With the city facing a housing shortage, it’s no surprise that investors are looking to New York City multifamily real estate as a safe and stable asset class. New York City is the top-performing multifamily market in the country.
Investors are also finding more demand for buildings with free-market units, which can be considered an inflation hedge as annual rents can be raised to offset rising expenses.
Supply & Demand
Supply is tight in the NYC multifamily real estate market as demand for affordable housing is strong, with new construction projects putting pressure on existing inventory. In 2022, developers received a record number of permits to convert commercial buildings into residential units, which can alleviate the rental inventory shortage.
However, converting large office buildings into apartments can be complex and expensive. It also requires coordination with state and city zoning laws.
The city’s strict tenant protection laws make it difficult to evict tenants, and landlords face high costs for labor and maintenance. This makes the city’s apartment market an unattractive investment option.
The Syracuse area is a good choice for investors, which offers cheaper property with a higher return on investment and a less hostile legal environment. In addition, investors can benefit from tax benefits and subsidized rents. Investors can choose from various financing options, including conventional mortgages, HUD loans, and other government-backed loans for homeownership.
Rents & Prices
The NYC multifamily real estate market has seen several highs and lows. During the Covid-19 pandemic, rents declined, and property owners offered attractive concessions to tenants.
While this was an extremely volatile period, the city has finally rebounded, and rents have gone back up to their pre-pandemic levels. This trend can be attributed to a number of factors.
For starters, New York has some of the toughest tenant protection laws in the country. In fact, about half of its private rental market is protected by rent stabilization and rent control regulations.
Moreover, the recent enactment of the Housing Stability and Tenant Protection Act of 2019 made rent regulation a permanent feature of New York’s housing law. This means that property owners will be unable to take apartments out of these programs, and tenants can pass down their preferential leases to their heirs.
In addition, the influx of people who have returned to New York City after working remotely during the pandemic is contributing to increased demand and higher rents. This can be a great opportunity for investors to pick up properties at lower prices and make some great returns on their investments.
Vacancy & Lease Rates
The multifamily market is experiencing strong demand, even as the vacancy rate slightly increases. However, it is important to note that this demand is a result of favorable demographics, continued job growth, rising wages, and increasing renter household formations.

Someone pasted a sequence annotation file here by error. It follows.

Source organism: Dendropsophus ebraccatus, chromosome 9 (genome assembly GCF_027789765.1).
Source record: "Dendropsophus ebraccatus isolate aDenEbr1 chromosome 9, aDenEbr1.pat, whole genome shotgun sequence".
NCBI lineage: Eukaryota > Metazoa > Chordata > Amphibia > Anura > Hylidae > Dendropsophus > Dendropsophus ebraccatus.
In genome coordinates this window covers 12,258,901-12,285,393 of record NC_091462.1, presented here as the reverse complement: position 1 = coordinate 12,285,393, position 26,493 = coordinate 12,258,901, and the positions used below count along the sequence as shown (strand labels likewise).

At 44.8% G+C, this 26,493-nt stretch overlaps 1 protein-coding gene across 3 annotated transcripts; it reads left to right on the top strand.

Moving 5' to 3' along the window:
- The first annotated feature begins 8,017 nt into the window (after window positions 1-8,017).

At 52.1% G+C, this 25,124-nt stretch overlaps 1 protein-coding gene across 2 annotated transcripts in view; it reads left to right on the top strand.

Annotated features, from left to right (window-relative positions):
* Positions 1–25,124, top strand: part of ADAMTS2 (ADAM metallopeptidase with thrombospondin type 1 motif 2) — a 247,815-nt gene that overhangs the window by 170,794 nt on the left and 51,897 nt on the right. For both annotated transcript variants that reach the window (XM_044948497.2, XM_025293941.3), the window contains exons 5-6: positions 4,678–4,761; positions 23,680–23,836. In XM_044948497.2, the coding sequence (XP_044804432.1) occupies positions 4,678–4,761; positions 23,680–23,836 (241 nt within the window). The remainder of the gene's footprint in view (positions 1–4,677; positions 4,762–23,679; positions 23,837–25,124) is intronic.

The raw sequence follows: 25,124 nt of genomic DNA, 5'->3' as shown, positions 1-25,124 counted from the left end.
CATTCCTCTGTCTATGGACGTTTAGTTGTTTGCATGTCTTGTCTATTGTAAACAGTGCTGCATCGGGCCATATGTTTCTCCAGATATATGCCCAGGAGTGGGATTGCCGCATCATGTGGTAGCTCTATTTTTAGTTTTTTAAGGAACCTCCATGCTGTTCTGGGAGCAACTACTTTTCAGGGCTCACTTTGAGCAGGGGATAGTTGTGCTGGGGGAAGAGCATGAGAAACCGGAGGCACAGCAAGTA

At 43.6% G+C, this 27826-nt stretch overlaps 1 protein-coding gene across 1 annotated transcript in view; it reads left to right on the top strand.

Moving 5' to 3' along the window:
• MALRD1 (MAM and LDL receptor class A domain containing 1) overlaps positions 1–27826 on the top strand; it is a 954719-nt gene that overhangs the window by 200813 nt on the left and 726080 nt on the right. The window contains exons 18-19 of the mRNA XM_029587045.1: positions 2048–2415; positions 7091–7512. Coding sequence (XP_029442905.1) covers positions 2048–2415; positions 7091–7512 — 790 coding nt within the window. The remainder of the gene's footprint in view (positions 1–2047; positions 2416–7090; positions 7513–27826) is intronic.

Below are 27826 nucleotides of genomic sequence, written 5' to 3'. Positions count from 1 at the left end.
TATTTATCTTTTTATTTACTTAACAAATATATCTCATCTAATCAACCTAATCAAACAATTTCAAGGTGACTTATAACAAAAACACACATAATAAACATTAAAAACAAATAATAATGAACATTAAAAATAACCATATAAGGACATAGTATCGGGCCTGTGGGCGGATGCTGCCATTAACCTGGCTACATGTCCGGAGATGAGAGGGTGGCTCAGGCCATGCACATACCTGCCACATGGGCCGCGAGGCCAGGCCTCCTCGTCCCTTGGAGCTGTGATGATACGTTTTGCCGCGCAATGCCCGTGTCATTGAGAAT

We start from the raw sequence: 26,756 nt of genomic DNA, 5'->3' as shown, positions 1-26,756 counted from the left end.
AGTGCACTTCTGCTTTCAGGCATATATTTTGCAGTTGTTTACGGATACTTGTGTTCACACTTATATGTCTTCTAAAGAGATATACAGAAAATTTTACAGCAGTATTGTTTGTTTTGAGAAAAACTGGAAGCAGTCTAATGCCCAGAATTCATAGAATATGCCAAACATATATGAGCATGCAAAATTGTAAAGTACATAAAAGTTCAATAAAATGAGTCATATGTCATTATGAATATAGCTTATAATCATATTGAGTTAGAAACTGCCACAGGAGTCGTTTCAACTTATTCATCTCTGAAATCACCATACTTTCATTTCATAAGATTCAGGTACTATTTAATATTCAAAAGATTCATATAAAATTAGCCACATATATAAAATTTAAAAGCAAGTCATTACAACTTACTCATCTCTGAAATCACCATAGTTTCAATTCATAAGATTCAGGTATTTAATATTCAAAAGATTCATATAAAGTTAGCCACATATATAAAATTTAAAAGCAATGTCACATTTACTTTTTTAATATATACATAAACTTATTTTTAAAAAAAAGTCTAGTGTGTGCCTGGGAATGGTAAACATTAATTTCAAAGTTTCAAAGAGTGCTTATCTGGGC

Despite these factors, New York City is still experiencing a shortage of affordable housing options. This has led to a rise in rents across many neighborhoods in Manhattan, Brooklyn, and Queens.
In an effort to keep their apartments filled, owners are offering one or two months of free rent to attract tenants. Employed renters, in particular, have a lot of leverage in the NYC market because they’re able to negotiate better lease terms than non-employers.
Vacancy rates in most markets remain low, with the exception of tertiary and luxury markets. This is a positive for investors as national rent growth has stabilized as Midwest and gateway markets continue to grow.
Capital expenditures (CapEx) are big-ticket repairs and projects that improve the property’s overall condition or extend its lifecycle. These can come with high price tags, so it’s important to budget for them when creating your real estate investment budget.
Multifamily investors that don’t include CapEx costs in their rent pricing may end up shortchanging themselves, especially when purchasing properties with significant defects that need repair.
As the Covid-era market continues to reshape the multifamily landscape, institutions have retooled their investment strategies. They are now focused on free-market buildings, which offer a hedge against inflation and the prospect of higher interest rates.
The city’s free-market buildings continue to attract interest from investors looking to maximize the value of their assets while enjoying a 35-year tax abatement. In addition, newly constructed 70/30 properties built under the Affordable Housing NY Tax Program are attracting attention from investors who see an upside in these units. But interest rates will likely play a large role in these buildings’ value growth.